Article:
Following a successful stint at the Kansas State Fair—during which people were able to watch video footage of factory farms—PETA has voluntarily dismissed its free-speech lawsuit against the fair. Many fairgoers were pleased to receive the free vegan and vegetarian recipes. Most tellingly, the majority of the farmers who watched PETA’s footage admitted that they couldn’t pledge that their own animals weren’t being slaughtered in the same violent and haphazard ways.
While maintaining that the fair’s requirement to screen the video inside a tent constitutes a content-based restriction in violation of free-speech rights, PETA is pleased with the final outcome. In fact, publicity over the fair’s censorship may well have driven more traffic to the booth, allowing PETA to reach an even wider range of Kansans with information about the cruelty of factory farming and slaughter!
Update: After Kansas State Fair officials failed to respond to letters asking them to remove restrictions forcing PETA to shield video footage showing animal slaughter from fairgoers who pass by its booth, we filed a federal lawsuit to stop the fair from violating our right to free speech. PETA also submitted a motion asking the court to block the restrictions imposed on our booth for this year’s fair, which starts September 7.
The American Civil Liberties Union (ACLU) of Kansas and Western Missouri is representing PETA for free, along with Kansas City law firm Copilevitz & Canter. As Doug Bonney, legal director for the ACLU of Kansas and Western Missouri, put it, “I’ve never seen anything like this—this is a classic content-based restriction on what the speaker can say, which I think is unconstitutional.”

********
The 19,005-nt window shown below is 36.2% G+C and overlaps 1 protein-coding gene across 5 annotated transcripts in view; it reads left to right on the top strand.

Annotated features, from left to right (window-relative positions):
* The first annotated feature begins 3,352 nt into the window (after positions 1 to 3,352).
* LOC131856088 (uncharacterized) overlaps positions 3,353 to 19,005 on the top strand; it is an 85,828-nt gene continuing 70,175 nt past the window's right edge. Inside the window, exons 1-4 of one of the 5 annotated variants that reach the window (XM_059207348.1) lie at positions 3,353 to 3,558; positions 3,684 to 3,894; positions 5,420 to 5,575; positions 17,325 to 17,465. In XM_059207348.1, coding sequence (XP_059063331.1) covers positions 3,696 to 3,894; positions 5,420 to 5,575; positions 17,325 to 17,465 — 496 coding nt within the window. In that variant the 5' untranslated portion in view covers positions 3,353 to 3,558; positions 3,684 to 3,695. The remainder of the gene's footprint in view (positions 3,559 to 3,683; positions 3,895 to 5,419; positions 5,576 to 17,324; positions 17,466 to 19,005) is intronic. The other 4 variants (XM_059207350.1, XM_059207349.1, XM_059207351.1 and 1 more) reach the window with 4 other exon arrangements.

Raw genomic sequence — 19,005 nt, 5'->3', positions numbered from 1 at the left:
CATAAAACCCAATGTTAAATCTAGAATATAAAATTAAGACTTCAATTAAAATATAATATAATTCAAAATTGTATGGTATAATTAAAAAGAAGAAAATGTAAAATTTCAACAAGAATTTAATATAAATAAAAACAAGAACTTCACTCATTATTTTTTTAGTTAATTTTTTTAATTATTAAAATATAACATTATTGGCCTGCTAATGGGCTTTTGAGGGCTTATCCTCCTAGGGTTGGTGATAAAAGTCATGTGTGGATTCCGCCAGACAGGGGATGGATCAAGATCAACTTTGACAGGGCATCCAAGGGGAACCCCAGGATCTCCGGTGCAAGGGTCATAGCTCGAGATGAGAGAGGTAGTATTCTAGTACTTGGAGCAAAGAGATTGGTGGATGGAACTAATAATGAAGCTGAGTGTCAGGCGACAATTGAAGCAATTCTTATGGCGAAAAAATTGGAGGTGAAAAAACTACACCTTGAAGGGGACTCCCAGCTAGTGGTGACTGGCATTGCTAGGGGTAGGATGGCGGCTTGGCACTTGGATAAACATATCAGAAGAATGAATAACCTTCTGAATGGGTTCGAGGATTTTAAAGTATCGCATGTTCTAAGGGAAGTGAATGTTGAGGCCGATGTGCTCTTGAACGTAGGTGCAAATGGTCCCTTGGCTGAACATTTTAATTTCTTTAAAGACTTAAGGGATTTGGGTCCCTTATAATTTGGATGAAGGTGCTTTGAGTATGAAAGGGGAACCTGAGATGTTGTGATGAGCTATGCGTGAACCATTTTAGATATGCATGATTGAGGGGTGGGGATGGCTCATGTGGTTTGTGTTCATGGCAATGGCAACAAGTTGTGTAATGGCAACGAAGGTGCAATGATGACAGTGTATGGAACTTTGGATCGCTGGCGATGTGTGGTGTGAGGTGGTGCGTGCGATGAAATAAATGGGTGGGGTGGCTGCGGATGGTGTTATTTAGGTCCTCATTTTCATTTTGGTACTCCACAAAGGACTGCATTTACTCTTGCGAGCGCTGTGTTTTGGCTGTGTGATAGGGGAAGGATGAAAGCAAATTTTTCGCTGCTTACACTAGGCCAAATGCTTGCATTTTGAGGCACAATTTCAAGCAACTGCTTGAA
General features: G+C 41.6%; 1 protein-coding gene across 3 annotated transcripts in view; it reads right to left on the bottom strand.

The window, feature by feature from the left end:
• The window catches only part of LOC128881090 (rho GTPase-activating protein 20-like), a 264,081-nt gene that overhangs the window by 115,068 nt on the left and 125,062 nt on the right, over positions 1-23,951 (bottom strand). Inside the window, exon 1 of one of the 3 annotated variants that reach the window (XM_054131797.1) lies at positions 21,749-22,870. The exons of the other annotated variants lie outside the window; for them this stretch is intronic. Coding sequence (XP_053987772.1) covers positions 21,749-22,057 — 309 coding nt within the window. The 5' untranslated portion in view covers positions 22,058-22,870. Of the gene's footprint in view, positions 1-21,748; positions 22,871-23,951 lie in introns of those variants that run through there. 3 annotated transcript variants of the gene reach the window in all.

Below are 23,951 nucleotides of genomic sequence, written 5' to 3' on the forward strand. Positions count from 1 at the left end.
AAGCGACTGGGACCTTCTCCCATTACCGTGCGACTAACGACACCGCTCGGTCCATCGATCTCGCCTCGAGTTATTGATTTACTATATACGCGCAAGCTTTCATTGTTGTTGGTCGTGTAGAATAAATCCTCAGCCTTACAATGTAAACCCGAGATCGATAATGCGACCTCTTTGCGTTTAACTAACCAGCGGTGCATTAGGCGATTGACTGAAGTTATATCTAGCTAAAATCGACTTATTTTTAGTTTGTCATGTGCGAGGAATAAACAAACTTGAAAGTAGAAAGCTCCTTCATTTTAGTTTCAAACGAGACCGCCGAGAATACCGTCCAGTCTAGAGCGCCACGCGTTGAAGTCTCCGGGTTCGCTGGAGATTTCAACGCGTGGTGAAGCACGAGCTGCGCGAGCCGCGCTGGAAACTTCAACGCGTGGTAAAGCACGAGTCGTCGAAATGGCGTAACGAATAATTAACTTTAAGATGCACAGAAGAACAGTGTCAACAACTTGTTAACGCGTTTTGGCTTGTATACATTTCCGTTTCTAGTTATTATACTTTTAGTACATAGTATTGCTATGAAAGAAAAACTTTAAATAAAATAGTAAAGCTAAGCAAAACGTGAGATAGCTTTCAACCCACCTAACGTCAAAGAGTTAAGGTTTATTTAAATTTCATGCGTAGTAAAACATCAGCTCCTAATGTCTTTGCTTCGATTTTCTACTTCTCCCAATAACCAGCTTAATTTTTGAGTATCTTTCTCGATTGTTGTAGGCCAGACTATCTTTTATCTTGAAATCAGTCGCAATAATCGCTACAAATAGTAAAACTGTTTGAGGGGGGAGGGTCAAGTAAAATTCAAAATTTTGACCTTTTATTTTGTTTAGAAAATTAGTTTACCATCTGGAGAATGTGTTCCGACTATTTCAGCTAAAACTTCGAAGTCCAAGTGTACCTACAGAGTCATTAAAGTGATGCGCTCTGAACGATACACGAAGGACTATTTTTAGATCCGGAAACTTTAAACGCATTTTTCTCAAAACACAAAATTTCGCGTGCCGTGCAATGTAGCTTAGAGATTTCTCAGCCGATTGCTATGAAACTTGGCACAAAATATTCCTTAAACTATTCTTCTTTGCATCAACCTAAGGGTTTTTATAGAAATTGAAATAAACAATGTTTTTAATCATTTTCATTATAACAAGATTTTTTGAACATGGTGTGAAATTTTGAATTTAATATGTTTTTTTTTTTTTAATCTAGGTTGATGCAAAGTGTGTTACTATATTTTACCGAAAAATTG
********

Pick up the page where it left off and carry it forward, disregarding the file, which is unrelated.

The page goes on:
We’ll keep you posted!
Originally posted August 16:
Turns out that Iowa’s not the only state that objects to the idea of fair visitors learning the ugly truth about how meat is made. After the Kansas State Fair sent a letter insisting that PETA could have a booth only if any pictures or videos “that depict animal slaughter, animal harvest, hide removal, or show or depict live animals being decapitated, dismembered or butchered” be shielded from view unless people specifically choose to view them, our legal team fired back a reply demanding that the decision be reversed because it violates PETA’s constitutional right to free speech.
Here’s the deal: The state has established the fair as a public forum, and the right to free speech requires that there be no content-based censorship in a public forum. Consider, too, that fair officials don’t appear to be making the same demand of other exhibitors, meaning that it’s only PETA’s content that they’re trying to squelch. Plus, fairgoers deserve to know how much the animals who were raised and killed for their cheeseburgers and chili dogs suffered—though I guess that last point isn’t actually a legal issue.
What You Can Do
Looking for an effective, unmistakable way to express your disgust at the way animals are abused on factory farms and in slaughterhouses? Go vegan!